In traditional schooling, a unit may last a month. Then you test and move on. But these kids wanted more. And since I could give it to them, we all rode the steam of their natural curiosity until they were onto the next thing.
3. It doesn’t take hours.
Traditional school takes a long time. I never realized how much transition time ate up my day until it no longer did. After settling into our routine and getting the hang of roadschooling, I found that our morning skill work took maybe half an hour (for the 1st grader) to about an hour (for the 6th grader). Mini lessons took maybe half an hour combined in the middle of the day. And projects took as much time as they wanted.
At first, projects weren’t too long, but when your son gets to recreate a book scene in Minecraft and your daughter gets to research minerals to her heart’s content–it fills the rest of the day. Aside from being there to help guide their projects, my instruction time with them is maybe an hour and a half. Compare that to arriving at school at 7:30 and leaving at 5:30, then going home to work on lesson planning until bedtime. Homeschooling FTW.
4. You go back to school, too.
The more I teach my kids, the more I want to learn. When my oldest was becoming quite the rockhound, I found myself also watching agate videos, researching mining methods, and planning museum trips alongside her. It had been a while since I felt that drive to know all I could about something. When we found our first piece of brecciated jasper in a rock field on an Oregon beach, she couldn’t stop talking about it for days, and I knew then that I wanted to roadschool as long as I could.
5. It’s fun!
Watching your son who can’t sit still in the classroom make up his own math game is intensely rewarding. I love watching them take ownership of their learning, and often, they do it in a way that makes everything fun.
At a camp playground, my son was climbing some plastic stones with numbers on them. He immediately made up a game using those numbers to make up addition and subtraction equations. Then, he decided those equations should be a secret code to help unlock an ancient temple (the play structure). After playing out a story there, he ran back home to have me help him write out a “how-to” manual in case any other kids would need to escape the temple.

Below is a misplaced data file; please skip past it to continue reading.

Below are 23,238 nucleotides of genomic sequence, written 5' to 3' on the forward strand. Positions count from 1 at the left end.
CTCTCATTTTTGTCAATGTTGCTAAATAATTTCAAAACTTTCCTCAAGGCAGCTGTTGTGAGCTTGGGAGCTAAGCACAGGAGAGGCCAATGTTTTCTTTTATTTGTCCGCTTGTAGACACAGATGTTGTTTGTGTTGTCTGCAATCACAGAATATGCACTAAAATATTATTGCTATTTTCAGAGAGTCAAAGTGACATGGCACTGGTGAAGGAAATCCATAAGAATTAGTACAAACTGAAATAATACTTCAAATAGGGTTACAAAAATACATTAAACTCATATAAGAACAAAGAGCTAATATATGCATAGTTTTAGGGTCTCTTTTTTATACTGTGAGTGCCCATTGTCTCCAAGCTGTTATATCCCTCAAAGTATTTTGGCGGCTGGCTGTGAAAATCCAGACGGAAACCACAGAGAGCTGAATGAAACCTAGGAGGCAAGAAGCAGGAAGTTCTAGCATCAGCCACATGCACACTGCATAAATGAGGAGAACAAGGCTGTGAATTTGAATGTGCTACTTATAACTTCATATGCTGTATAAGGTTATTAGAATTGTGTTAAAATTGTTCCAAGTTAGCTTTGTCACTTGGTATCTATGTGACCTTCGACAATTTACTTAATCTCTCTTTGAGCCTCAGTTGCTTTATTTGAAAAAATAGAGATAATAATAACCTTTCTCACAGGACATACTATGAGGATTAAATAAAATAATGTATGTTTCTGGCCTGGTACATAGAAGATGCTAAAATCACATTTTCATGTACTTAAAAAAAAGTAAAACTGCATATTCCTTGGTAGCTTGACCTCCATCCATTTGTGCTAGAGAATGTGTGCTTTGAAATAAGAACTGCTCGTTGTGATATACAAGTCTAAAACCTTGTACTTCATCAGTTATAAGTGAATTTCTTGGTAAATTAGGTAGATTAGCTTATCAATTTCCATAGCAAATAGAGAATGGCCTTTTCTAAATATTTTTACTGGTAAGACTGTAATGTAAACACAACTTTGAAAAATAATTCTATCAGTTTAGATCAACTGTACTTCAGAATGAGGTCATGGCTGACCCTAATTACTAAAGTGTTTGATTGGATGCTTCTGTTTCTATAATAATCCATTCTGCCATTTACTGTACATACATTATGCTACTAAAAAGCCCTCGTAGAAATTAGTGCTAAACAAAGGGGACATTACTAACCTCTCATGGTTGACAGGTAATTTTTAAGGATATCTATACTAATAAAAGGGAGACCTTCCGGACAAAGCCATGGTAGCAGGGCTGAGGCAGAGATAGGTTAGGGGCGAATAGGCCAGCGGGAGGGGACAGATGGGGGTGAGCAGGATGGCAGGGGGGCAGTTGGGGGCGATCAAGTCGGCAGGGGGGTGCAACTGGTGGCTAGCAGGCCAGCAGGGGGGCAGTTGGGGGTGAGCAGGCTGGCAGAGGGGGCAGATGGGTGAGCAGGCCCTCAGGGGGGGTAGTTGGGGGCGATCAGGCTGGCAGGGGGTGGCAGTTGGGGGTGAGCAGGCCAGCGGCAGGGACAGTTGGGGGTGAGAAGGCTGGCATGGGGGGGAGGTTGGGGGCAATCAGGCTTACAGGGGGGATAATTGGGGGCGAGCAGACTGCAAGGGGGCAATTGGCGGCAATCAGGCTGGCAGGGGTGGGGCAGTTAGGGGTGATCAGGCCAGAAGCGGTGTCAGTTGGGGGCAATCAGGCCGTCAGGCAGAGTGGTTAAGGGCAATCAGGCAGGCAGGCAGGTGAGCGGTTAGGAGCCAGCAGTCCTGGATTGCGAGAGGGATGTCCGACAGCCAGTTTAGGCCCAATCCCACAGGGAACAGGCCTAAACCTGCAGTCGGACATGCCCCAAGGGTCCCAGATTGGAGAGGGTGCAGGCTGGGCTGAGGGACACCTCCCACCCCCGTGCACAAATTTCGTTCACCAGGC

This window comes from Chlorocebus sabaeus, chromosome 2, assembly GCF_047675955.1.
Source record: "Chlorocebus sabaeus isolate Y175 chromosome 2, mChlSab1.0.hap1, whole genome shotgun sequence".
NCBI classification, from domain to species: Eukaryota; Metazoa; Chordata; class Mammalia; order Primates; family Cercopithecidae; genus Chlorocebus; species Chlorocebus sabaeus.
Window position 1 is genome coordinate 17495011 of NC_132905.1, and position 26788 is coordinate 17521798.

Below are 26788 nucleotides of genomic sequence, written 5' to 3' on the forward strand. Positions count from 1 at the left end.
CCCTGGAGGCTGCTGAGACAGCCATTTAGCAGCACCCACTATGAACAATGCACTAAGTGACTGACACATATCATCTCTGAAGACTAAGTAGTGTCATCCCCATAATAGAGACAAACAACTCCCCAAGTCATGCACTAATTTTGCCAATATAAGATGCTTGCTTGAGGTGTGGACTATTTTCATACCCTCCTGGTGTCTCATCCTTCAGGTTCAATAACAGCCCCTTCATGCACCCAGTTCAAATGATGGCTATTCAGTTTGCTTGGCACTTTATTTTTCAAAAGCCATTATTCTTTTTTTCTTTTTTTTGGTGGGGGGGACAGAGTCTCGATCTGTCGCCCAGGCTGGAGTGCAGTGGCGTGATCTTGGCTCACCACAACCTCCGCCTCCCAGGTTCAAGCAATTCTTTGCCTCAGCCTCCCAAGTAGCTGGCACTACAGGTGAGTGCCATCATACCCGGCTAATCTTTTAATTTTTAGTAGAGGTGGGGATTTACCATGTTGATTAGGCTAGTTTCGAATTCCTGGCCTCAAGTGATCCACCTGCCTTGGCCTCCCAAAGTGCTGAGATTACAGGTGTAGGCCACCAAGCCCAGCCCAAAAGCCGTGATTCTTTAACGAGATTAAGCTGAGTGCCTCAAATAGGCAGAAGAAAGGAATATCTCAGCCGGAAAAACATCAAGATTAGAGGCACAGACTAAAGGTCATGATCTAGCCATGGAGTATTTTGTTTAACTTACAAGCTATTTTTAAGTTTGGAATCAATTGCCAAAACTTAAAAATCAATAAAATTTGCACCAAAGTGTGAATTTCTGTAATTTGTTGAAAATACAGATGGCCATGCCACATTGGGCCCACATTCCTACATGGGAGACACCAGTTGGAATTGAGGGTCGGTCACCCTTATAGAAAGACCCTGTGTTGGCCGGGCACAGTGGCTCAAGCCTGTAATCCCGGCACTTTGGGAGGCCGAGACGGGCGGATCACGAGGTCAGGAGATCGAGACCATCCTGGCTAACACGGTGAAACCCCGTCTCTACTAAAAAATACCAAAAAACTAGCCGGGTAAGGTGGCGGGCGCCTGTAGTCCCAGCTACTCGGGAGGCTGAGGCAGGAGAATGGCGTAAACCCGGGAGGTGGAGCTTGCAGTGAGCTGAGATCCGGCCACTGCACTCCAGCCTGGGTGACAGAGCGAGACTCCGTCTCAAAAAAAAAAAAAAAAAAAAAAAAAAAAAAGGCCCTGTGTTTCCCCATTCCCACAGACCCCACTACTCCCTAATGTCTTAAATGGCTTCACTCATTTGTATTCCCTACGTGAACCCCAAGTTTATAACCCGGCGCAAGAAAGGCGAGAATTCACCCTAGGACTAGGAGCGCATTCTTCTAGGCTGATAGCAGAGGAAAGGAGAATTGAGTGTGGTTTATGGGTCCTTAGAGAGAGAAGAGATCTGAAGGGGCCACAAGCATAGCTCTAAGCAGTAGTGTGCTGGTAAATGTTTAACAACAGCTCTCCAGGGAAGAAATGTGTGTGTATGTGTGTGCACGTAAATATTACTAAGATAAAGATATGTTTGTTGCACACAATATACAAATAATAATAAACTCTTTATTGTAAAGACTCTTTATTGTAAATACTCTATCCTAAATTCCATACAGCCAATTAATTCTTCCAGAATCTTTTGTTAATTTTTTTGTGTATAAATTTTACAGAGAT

Watching his imagination drive his learning is fun for both of us!
6. It’s not fun!
While some days like the temple adventure project are serendipitous and learning is magical, there are some that just aren’t. They don’t want to practice their handwriting. Long division is the end of the world. Everyone stayed up late stargazing and is running on fumes. The tiny RV kitchen can’t be seen through the dirty dishes. It happens.
Although we may not make as much progress that day academically, we all practice growing our patience and empathy. I’d argue those skills are just as–if not more–important
7. It’s totally worth it.
As I write this post, I’m listening to my husband play a math card game with my son as he sits in his bed. They’re practicing math facts while winding down for the day. Over the past year, homeschooling has become a family affair. It’s not something blocked off during your day. It’s a lifestyle.
My kids’ schooling doesn’t look like the classrooms of my childhood or of my career. But I’m learning to be okay with that. I used to worry they wouldn’t learn enough on the road. That they would fall behind in some way. Now I worry about keeping up with them.